Life beyond the automobile in Southern California

Archive for the month “July, 2015”

Same Old, Same Old

Resurfaced Sierra Madre Villa, looking south.

Resurfaced Sierra Madre Villa, looking south.

When I see a street resurfaced, especially a street that desperately needs a bike lane, a glimmer of hope stirs within me that maybe, just maybe, the street will be restriped to accommodate bikes.  This foolish glimmer of hope is usually dashed, as the local DOT simply returns the street to the same old, unsafe car-centric design it had before.

Silly me.

Case in point: the recent resurfacing of Sierra Madre Villa Blvd in East Pasadena between Rosemead Blvd and Sierra Madre Blvd.

"Share the Road"

“Share the Road”

The street is marked as a “bike route” with a couple of “share the road” signs, but hardly anybody rides it because automobile speeds average about 40 mph, and it’s designed for automobile speed, not bike or pedestrian safety.  The street would require some minor re-design to accommodate bike lanes, as I’ll demonstrate below, but there is room for them and the street is a good candidate for bike lanes because it would close a gap between nearby streets that have bike lanes and it is the main route connecting the the neighborhood to the nearby Sierra Madre Villa Gold Line transit station.

This station is the major bus and light rail hub in the area, and is slated to be a bike share station when Metro eventually expands its bike share program to Pasadena.  You would think Pasadena DOT would use the resurfacing as an ideal opportunity to redesign the street for multimodal commuting and safety at minimal cost.  But you would be wrong.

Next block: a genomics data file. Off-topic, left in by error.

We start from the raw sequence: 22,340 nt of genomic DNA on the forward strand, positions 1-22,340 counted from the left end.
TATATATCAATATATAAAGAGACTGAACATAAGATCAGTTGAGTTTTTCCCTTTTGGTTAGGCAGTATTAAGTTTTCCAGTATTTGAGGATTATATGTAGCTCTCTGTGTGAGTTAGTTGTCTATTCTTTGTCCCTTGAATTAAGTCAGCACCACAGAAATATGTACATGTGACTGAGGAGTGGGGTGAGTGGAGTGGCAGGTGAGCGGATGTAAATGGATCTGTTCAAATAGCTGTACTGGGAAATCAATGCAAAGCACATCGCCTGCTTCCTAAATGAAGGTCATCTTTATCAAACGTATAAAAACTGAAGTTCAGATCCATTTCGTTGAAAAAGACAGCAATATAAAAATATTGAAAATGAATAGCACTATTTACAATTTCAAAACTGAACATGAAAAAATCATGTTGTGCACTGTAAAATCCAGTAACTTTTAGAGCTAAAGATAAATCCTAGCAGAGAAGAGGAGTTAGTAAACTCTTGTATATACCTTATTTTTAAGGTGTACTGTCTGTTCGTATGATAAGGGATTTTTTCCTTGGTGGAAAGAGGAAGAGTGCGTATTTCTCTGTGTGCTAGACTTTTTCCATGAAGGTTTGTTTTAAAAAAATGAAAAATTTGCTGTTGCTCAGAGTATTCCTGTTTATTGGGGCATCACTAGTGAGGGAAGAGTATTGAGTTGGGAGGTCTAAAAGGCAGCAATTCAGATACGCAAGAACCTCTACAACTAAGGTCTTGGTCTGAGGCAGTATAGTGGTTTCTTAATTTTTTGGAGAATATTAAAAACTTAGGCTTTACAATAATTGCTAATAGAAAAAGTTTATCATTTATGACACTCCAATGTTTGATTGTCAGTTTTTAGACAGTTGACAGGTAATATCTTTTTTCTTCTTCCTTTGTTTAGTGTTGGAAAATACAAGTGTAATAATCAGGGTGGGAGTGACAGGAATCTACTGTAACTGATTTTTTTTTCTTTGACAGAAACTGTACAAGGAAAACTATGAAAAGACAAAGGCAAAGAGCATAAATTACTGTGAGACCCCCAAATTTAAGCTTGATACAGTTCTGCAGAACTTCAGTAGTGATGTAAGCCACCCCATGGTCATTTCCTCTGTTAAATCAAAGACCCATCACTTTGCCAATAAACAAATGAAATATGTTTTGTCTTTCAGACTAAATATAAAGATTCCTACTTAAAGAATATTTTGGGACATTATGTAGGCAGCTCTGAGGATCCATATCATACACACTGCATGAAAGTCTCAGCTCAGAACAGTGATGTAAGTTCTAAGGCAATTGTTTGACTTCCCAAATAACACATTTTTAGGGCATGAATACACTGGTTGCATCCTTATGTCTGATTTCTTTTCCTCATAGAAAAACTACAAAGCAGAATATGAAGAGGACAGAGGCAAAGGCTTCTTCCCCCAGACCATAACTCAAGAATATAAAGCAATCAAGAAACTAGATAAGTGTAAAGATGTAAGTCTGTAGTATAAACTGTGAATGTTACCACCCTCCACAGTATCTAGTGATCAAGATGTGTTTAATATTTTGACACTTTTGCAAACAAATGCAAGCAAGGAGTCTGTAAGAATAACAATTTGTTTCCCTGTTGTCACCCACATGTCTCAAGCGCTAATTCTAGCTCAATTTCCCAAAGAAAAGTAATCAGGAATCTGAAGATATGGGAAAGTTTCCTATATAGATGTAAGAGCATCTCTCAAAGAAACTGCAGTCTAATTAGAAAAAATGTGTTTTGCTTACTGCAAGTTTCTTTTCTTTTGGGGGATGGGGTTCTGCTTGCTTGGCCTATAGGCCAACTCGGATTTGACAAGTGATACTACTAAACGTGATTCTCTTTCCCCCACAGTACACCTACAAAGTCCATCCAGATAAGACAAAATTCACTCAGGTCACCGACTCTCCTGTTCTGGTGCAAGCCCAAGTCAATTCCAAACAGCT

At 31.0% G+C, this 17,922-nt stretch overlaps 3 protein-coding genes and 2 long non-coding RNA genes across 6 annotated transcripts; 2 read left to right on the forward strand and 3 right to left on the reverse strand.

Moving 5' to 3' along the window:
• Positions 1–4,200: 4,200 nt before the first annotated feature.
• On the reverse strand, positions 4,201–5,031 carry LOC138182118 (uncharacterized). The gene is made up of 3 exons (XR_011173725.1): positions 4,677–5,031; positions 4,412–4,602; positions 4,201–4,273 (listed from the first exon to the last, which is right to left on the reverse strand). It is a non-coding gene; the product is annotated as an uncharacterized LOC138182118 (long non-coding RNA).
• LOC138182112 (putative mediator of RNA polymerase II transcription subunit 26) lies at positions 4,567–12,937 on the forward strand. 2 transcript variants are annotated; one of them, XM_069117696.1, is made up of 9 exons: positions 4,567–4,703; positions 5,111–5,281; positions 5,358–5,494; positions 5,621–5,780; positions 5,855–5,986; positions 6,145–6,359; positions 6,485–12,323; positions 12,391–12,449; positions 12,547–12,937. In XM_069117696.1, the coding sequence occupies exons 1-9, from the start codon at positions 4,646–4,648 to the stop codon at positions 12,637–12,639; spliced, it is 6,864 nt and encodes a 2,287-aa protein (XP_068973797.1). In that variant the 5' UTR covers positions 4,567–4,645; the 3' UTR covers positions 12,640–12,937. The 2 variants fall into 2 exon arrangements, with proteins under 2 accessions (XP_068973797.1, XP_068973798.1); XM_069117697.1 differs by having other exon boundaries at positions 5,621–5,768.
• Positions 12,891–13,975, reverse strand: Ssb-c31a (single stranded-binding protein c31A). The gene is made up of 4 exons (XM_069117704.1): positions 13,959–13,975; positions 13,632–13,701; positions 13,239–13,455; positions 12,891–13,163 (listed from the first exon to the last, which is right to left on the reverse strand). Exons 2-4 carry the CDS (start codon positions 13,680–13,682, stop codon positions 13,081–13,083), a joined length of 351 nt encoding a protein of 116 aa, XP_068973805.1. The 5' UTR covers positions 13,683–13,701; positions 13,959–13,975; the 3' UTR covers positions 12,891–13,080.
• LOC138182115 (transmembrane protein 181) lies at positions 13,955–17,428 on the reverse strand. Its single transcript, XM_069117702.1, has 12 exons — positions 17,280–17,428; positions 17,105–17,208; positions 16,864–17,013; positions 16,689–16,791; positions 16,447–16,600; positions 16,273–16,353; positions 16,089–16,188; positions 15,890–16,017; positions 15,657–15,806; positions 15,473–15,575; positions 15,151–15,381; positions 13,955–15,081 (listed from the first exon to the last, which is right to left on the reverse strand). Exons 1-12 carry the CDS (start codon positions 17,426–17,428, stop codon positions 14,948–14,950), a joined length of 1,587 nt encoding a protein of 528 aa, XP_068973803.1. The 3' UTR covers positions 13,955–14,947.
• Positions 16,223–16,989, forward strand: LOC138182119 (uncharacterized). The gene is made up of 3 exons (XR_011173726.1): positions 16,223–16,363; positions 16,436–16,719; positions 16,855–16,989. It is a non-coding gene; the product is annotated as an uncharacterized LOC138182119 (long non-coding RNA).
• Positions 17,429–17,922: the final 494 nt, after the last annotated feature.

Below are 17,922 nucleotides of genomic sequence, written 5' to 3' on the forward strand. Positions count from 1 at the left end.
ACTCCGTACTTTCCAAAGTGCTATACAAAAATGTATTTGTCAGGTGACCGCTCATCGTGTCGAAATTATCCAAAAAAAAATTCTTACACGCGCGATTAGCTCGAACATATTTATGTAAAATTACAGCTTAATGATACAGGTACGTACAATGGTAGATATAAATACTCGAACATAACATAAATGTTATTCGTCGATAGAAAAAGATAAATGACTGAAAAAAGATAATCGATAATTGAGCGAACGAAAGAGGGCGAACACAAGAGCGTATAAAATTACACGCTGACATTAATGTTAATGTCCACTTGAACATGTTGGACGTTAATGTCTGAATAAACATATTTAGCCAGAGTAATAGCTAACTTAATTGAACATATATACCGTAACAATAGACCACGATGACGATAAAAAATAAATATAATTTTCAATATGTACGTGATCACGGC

On-street parking forces cyclists to "take the lane" in 40mph traffic.

On-street parking forces cyclists to “take the lane” in 40mph traffic.

Sierra Madre Villa Blvd is a north-south arterial that heads up the hill from the Gold Line station to New York Drive in Altadena (which has buffered bike lanes).  As it heads north, it intersects with N. Rosemead Blvd (which has bike lanes) and Sierra Madre Blvd. (which also has bike lanes). Currently, the street has 2 travel lanes in each direction (one 10-foot and 1 12-foot), a 10-foot center turn lane, and 2 10-foot parking lanes on each side.  The southbound side is residential with a library at Rosemead Bl.  The northbound side has an LDS church and an apartment complex, both of which have ample off-street parking.  The northbound side is the most critical for some kind of bike lane, because of the large speed differential between 40mph cars and bicycles heading up the hill.

Below I lay out the current configuration, then offer two alternatives: one that removes on-street parking from the northbound side and provides buffered bike lanes in both directions (option 1), and another that keeps on-street parking but narrows the parking lane and one of the 12-foot travel lanes to provide sharrows on the downhill side and a bike lane on the northbound side (option 2).  Neither one of these options would have been cost prohibitive.

SMV Current

SMV option1

SMV option 2

Why didn’t DOT consider more bike friendly alternatives for Sierra Madre Villa, especially considering their stated desire for Pasadena to rival Long Beach for bike friendliness?  I have several theories, but one is that DOT staff tends to pay more attention to bike infrastructure in the gentrifying downtown area than in East Pasadena, a less glamorous part of town.